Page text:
Monday 10 November ~
After another weekend of surprise results the Premier League table looks very different place to a week or two ago. Two wins for Bolton have taken them from the relegation zone to 11th; Fulham now sit in the top half after having kicked off on Sunday third from bottom; while Sunderland find themselves 19th, having been in the top half ten days ago. As things stand six points separate Middlesbrough in eighth and West Brom at the bottom of the table. To give this some perspective, on this day last season that difference was 13 points, and this was before Derby had been cut adrift. Is the Premier League the closest it has been in years?
As any spin-doctor will tell you, statistics can be read in a variety of ways. While it may be tighter at the bottom of the table than it has ever been, in the long run this promises little more than a tense fight for a UEFA Cup place and a decreased chance of having another Derby on our hands. It gives no hint that for the foreseeable the title race will be anything but a predictable story with the same recurring characters. For, while the bottom three quarters of the table has converged on itself, the top four remain depressingly clear out in front.
Perhaps the most telling result of the weekend is the 2-1 defeat of Aston Villa at home to Middlesbrough. However unlikely it may have seemed, Villa were probably the only team given a shout by the critics of challenging the big four during the opening weeks of the season. But, with Manchester United and Arsenal faltering, they have now contrived to lose two pretty easy games in a row. If the tight grouping of the bottom three-quarters of the Premier League shows anything it is that the likes of Villa, and more to the point Manchester City and Tottenham, are failing to turn investment and potential into a genuine challenge to the big boys.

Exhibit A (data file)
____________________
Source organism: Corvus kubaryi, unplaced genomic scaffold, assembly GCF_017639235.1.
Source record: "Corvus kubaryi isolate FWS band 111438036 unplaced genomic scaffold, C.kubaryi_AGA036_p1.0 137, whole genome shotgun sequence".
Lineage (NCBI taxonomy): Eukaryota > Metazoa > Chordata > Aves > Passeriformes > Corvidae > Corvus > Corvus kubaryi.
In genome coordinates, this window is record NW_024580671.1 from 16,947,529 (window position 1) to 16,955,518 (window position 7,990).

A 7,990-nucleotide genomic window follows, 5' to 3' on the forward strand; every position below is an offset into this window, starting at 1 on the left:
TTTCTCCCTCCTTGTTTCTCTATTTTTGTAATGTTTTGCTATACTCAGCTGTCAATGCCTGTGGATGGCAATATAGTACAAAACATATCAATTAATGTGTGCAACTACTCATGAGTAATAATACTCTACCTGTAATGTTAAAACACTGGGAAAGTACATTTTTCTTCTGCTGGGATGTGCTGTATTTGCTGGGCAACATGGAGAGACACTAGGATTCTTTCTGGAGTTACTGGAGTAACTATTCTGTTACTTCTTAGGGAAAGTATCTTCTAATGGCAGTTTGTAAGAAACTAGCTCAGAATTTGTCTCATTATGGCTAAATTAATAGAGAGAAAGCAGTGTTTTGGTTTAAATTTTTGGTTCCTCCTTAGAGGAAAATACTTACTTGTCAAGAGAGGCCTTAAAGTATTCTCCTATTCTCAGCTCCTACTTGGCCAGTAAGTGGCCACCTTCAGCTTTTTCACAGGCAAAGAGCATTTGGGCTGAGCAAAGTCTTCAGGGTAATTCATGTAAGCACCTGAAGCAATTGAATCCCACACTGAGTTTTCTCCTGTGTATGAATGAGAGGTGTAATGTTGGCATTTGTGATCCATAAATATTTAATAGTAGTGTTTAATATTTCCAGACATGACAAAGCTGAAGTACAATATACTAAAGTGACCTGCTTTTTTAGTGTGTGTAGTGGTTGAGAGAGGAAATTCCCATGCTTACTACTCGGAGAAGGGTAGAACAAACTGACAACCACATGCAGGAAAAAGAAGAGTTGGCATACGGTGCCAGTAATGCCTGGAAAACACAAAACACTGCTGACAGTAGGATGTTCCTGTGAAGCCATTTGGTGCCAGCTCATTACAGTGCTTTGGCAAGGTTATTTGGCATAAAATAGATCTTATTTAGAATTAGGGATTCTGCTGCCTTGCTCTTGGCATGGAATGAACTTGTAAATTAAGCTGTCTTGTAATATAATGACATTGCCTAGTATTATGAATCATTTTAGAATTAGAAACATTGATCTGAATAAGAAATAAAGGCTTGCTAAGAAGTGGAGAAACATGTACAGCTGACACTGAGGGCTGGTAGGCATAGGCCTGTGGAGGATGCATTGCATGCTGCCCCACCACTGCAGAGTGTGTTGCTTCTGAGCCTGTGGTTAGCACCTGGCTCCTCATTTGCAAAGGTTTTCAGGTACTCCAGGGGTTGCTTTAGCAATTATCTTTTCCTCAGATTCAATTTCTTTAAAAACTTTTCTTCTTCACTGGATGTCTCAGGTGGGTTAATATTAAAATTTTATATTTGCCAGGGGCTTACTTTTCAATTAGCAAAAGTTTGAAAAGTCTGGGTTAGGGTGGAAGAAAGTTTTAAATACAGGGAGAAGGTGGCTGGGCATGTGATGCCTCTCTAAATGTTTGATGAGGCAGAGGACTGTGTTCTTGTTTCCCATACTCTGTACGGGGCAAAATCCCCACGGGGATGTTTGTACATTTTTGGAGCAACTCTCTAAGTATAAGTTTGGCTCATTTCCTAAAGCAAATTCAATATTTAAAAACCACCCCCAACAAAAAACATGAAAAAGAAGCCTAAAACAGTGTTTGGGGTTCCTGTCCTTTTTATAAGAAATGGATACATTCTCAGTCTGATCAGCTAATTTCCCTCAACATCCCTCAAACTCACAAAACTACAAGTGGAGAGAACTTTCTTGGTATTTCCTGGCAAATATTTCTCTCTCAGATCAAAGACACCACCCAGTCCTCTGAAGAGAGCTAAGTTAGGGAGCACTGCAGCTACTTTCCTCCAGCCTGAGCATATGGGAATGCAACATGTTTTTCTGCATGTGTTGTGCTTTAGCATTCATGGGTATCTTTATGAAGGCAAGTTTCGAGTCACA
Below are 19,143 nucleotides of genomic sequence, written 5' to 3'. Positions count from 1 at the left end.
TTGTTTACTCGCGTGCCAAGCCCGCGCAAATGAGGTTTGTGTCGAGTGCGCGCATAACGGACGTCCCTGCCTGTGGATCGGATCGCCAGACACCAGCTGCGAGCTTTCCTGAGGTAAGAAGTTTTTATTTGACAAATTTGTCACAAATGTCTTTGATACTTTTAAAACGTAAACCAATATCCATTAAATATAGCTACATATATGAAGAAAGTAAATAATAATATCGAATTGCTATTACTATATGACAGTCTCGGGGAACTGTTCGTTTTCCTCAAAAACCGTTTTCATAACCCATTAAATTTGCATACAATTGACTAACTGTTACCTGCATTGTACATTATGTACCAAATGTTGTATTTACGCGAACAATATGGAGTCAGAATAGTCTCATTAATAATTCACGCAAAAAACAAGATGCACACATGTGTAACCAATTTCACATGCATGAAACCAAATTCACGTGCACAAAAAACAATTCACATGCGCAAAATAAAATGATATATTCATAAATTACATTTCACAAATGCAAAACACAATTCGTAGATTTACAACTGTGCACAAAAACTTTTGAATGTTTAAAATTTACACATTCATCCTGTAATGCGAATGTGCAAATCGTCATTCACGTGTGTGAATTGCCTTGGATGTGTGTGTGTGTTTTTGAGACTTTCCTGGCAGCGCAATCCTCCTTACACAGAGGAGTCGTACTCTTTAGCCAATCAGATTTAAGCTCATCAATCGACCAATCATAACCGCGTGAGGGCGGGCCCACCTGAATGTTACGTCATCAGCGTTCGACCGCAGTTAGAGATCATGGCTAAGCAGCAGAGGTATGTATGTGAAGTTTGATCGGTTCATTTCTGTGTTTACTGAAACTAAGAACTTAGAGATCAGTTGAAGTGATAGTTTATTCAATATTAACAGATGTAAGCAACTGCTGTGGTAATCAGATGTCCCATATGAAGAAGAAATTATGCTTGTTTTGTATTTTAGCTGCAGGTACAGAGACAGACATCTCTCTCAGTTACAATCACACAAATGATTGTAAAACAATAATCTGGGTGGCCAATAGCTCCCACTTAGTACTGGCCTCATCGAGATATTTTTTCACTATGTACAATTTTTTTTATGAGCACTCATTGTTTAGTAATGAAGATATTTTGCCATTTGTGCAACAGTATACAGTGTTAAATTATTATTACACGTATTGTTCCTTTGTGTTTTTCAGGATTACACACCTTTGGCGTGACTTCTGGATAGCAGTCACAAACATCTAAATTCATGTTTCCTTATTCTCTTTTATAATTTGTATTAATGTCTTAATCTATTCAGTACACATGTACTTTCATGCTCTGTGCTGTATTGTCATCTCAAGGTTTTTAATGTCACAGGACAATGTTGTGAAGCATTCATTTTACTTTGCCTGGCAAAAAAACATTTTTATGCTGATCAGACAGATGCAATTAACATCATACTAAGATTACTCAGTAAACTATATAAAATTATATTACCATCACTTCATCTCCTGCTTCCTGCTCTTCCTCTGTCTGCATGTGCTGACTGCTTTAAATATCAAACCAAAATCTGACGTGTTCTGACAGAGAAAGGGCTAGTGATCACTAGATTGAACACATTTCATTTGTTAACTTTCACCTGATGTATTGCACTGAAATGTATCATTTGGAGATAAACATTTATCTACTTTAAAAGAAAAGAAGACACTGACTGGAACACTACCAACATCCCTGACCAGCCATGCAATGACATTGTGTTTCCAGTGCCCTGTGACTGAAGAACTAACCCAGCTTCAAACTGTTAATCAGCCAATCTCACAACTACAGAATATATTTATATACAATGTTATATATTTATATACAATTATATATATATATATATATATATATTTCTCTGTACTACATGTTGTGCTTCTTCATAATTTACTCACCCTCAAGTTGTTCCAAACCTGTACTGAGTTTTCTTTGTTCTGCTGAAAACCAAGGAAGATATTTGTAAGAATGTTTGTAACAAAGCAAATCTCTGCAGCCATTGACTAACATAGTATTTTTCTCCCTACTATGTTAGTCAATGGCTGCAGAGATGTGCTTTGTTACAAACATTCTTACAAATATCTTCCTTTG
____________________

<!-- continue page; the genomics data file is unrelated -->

A few years ago the biggest gulf was between those with the Premier League cash and those teams who could gain promotion from the Championship but never compete at the top level. While there is evidence to suggest that there is no longer such a gulf (the performance of Sunderland last season, Stoke and Hull this) the chasm caused by the Champions League cash is becoming ever wider. Josh Widdicombe